The deviations show how spread out the data are about the mean. From Table \(\PageIndex{1}\), The data value 11.5 is farther from the mean than is the data value 11 which is indicated by the deviations 0.97 and 0.47. A positive deviation occurs when the data value (age, in this case) is greater than the mean, whereas a negative deviation occurs when the data value is less than the mean (that particular student is younger than the average age of the class) . The deviation is –1.525 for the data value nine. If you add the deviations, the sum is always zero, so you cannot simply add the deviations to get the spread of the data. By squaring the deviations, you make them positive numbers, and the sum will also be positive. The variance, then, is the average squared deviation. But the variance is a squared measure and does not have the same units as the data. No one knows what 9.7375 years squared means. Taking the square root solves the problem! The standard deviation measures the spread in the same units as the data.

    The standard deviation, \(s\) or \(\sigma\), is either zero or larger than zero. When the standard deviation is zero, there is no spread; that is, all the data values are equal to each other. The standard deviation is small when the data are all concentrated close to the mean, and is larger when the data values show more variation from the mean. When the standard deviation is a lot larger than zero, the data values are very spread out about the mean; outliers can make \(s\) or \(\sigma\) very large.

    Exercise \(\PageIndex{1}\)

    Scenario: Using one baseball professional team as a sample for all professional baseball teams, the ages of each of the players are shown in Table \(\PageIndex{2}\).

    Table \(\PageIndex{2}\)- One Baseball Team's Ages
    Data Deviations Deviations2
    x (x – \(\bar{x}\)) (x – \(\bar{x})^2\)
    21    
    21    
    22    
    23    
    24    
    24    
    25    
    25    
    28    
    29    
    29    
    31    
    32    
    33    
    33    
    34    
    35    
    36    
    36    
    36    
    36    
    38    
    38    
    38    
    40    
    \(\displaystyle\sum X\) = 767 \(\displaystyle\sum X\) should be 0 (basically) \(\displaystyle\sum X\) = ?

    If you get stuck after the table, don't forget that: \(s=\sqrt{\dfrac{\sum(X-\overline {X})^{2}}{N-1}} \)

    All of your answers should be complete sentences, not just one word or one number. Behavioral statistics is about research, not math.

    1. Who was the sample? Who could this sample represent (population)?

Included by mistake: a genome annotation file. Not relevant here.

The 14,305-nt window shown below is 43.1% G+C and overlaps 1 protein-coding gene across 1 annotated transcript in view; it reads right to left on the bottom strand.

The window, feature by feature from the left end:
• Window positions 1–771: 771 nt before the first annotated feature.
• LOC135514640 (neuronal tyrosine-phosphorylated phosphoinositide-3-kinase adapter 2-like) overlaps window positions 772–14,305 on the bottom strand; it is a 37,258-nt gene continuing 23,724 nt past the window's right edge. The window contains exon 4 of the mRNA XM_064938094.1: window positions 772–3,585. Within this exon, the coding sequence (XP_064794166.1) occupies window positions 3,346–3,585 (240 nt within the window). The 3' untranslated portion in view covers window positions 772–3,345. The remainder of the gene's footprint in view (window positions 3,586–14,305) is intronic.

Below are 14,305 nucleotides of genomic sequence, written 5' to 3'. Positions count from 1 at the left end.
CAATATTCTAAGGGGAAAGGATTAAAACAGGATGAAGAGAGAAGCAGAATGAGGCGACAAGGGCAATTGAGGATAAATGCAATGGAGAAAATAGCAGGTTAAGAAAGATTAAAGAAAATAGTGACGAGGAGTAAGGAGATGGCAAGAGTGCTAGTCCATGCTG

2. What was measured?
    3. What is the mean? (Get in the practice of including the units of measurement when answering questions; a number is usually not a complete answer).
    4. What is the standard deviation?

    \[s=\sqrt{\dfrac{\sum(X-\overline {X})^{2}}{N-1}}=\sqrt{\dfrac{S S}{d f}} \nonumber\]

    1. Find the value that is two standard deviations above the mean, and determine if there are any players that are more than two standard deviations above the mean.

    Answer

    1. The sample is 25 players from a professional baseball team. They were chosen to represent all professional baseball players (it says so in the scenario description!).
    2. Age, in years, was measured.
    3. The mean of the sample (\(\bar{X}\) was 30.68 years.
    4. The standard deviation was 6.09 years ( \(s = 6.09\) ), although due to rounding differences you could get something from about 6.05 to 6.12. Don't worry too much if you don't get exactly 6.09; if you are close, then you did the formula correctly!
    5. The age that is two standard deviations above the mean is 42.86 years, and none of the players are older than that.

    \[(\bar{x} + 2s = 30.68 + (2)(6.09) = 42.86 \nonumber \].

    What standard deviation show us can seem unclear at first. Especially when you are unfamiliar (and maybe nervous) about using the formula. By graphing your data, you can get a better "feel" for what a standard deviation can show you. You will find that in symmetrical distributions, the standard deviation can be very helpful. Because numbers can be confusing, always graph your data.

    Summary

    The standard deviation can help you calculate the spread of data.

    • The Standard Deviation allows us to compare individual data or classes to the data set mean numerically.
    • \(s = \sqrt{\dfrac{\sum(x-\bar{x})^{2}}{n-1}}\) is the formula for calculating the standard deviation of a sample. f(xμ)2N

    Contributors and Attributions


    This page titled 3.7: Practice SD Formula and Interpretation is shared under a CC BY 4.0 license and was authored, remixed, and/or curated by Michelle Oja.